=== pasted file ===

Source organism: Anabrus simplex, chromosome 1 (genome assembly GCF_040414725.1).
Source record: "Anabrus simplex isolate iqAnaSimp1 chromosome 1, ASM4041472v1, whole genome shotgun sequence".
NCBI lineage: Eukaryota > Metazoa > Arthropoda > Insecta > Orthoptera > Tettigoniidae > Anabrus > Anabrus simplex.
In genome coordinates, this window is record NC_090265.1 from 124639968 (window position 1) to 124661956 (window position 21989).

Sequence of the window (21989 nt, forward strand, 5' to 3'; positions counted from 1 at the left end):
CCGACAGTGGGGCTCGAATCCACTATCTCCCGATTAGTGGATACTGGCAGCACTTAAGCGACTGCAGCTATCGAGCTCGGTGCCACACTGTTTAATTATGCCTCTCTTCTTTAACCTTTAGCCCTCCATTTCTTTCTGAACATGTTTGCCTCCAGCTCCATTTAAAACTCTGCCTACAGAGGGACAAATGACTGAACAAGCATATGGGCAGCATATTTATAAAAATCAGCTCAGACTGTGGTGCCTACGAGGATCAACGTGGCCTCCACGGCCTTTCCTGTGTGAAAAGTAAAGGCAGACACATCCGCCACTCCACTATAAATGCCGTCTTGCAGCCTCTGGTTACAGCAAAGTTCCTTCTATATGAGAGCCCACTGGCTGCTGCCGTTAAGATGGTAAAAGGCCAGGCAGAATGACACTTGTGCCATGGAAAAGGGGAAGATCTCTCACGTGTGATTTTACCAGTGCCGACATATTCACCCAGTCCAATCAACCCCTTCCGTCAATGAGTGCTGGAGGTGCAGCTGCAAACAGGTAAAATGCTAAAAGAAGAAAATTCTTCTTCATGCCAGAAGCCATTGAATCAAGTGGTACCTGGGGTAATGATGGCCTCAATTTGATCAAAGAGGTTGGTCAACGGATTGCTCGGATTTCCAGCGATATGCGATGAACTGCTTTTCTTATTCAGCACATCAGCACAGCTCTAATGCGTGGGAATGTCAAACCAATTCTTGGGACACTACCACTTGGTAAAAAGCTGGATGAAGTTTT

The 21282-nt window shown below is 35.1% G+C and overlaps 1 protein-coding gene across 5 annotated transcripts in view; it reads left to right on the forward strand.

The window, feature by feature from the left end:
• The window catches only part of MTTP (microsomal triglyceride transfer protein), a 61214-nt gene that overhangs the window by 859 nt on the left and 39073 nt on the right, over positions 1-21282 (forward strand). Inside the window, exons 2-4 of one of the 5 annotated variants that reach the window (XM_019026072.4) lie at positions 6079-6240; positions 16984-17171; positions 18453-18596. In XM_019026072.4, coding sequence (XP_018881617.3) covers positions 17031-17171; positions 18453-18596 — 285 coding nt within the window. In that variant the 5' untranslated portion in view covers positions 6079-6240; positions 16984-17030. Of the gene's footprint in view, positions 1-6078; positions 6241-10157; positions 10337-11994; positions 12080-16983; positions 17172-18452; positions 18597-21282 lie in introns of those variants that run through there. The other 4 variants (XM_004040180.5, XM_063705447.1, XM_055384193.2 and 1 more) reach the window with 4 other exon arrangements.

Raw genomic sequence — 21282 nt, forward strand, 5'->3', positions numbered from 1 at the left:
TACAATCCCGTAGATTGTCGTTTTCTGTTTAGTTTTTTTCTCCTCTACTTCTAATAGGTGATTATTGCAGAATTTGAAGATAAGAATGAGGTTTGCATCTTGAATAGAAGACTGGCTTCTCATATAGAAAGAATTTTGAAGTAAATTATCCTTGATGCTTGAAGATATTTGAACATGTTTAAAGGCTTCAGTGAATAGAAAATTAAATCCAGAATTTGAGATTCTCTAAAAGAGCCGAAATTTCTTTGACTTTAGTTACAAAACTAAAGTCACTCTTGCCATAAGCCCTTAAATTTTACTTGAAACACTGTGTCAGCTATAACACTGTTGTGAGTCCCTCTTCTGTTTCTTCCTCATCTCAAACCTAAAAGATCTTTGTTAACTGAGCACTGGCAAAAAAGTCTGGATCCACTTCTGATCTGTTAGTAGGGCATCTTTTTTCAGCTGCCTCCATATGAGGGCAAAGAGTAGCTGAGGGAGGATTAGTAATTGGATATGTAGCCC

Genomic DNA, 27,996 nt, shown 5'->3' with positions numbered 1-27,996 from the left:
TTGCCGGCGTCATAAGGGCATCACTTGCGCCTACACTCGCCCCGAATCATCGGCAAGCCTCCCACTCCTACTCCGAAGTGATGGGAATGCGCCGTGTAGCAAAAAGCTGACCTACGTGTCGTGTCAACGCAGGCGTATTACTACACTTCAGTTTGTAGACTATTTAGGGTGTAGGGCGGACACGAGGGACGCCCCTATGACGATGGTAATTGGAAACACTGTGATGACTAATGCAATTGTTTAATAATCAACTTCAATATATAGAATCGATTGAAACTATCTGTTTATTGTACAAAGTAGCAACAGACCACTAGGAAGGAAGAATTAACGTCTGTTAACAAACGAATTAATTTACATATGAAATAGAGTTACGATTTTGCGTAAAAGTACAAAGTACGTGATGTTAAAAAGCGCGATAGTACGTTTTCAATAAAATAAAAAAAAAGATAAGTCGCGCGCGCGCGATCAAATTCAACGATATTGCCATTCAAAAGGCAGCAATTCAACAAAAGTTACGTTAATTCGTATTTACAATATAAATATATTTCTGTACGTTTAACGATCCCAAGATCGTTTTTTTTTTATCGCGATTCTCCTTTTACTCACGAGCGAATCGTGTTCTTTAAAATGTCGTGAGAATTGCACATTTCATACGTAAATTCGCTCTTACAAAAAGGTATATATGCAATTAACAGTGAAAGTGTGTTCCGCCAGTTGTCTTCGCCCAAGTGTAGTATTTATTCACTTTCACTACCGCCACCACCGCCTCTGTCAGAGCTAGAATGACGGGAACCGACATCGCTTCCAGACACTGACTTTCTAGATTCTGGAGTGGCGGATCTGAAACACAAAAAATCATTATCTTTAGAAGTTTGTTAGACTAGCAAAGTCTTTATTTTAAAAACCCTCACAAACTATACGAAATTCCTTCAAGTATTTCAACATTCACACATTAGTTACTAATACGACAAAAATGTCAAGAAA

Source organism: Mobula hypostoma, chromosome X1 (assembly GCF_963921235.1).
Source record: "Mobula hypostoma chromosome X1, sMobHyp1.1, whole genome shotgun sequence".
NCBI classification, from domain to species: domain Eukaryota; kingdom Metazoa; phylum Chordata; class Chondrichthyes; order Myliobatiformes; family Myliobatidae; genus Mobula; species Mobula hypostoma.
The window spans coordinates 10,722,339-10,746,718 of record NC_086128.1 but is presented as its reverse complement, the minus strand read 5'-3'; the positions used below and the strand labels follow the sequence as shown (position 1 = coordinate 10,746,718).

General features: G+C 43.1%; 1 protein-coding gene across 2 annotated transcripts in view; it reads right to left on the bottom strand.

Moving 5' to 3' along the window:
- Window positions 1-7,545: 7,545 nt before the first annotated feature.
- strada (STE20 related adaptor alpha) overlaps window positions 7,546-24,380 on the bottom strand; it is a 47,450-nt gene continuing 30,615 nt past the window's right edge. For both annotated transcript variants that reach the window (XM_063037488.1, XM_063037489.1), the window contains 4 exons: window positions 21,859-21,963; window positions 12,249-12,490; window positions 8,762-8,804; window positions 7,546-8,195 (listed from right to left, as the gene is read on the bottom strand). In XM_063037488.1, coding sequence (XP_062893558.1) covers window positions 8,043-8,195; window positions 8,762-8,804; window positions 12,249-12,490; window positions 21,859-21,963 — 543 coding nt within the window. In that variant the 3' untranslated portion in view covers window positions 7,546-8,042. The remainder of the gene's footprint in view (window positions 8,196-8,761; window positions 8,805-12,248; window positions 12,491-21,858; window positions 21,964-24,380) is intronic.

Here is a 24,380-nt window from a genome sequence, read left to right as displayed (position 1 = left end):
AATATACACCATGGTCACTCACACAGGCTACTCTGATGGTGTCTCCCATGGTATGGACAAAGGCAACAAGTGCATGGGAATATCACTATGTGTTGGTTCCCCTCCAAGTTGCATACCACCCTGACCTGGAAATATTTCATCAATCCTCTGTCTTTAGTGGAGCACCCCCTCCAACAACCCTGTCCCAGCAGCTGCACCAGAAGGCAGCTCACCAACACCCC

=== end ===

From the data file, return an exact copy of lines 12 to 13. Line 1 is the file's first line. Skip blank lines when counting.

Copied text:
Genomic DNA, 27,996 nt, shown 5'->3' with positions numbered 1-27,996 from the left:
TTGCCGGCGTCATAAGGGCATCACTTGCGCCTACACTCGCCCCGAATCATCGGCAAGCCTCCCACTCCTACTCCGAAGTGATGGGAATGCGCCGTGTAGCAAAAAGCTGACCTACGTGTCGTGTCAACGCAGGCGTATTACTACACTTCAGTTTGTAGACTATTTAGGGTGTAGGGCGGACACGAGGGACGCCCCTATGACGATGGTAATTGGAAACACTGTGATGACTAATGCAATTGTTTAATAATCAACTTCAATATATAGAATCGATTGAAACTATCTGTTTATTGTACAAAGTAGCAACAGACCACTAGGAAGGAAGAATTAACGTCTGTTAACAAACGAATTAATTTACATATGAAATAGAGTTACGATTTTGCGTAAAAGTACAAAGTACGTGATGTTAAAAAGCGCGATAGTACGTTTTCAATAAAATAAAAAAAAAGATAAGTCGCGCGCGCGCGATCAAATTCAACGATATTGCCATTCAAAAGGCAGCAATTCAACAAAAGTTACGTTAATTCGTATTTACAATATAAATATATTTCTGTACGTTTAACGATCCCAAGATCGTTTTTTTTTTATCGCGATTCTCCTTTTACTCACGAGCGAATCGTGTTCTTTAAAATGTCGTGAGAATTGCACATTTCATACGTAAATTCGCTCTTACAAAAAGGTATATATGCAATTAACAGTGAAAGTGTGTTCCGCCAGTTGTCTTCGCCCAAGTGTAGTATTTATTCACTTTCACTACCGCCACCACCGCCTCTGTCAGAGCTAGAATGACGGGAACCGACATCGCTTCCAGACACTGACTTTCTAGATTCTGGAGTGGCGGATCTGAAACACAAAAAATCATTATCTTTAGAAGTTTGTTAGACTAGCAAAGTCTTTATTTTAAAAACCCTCACAAACTATACGAAATTCCTTCAAGTATTTCAACATTCACACATTAGTTACTAATACGACAAAAATGTCAAGAAA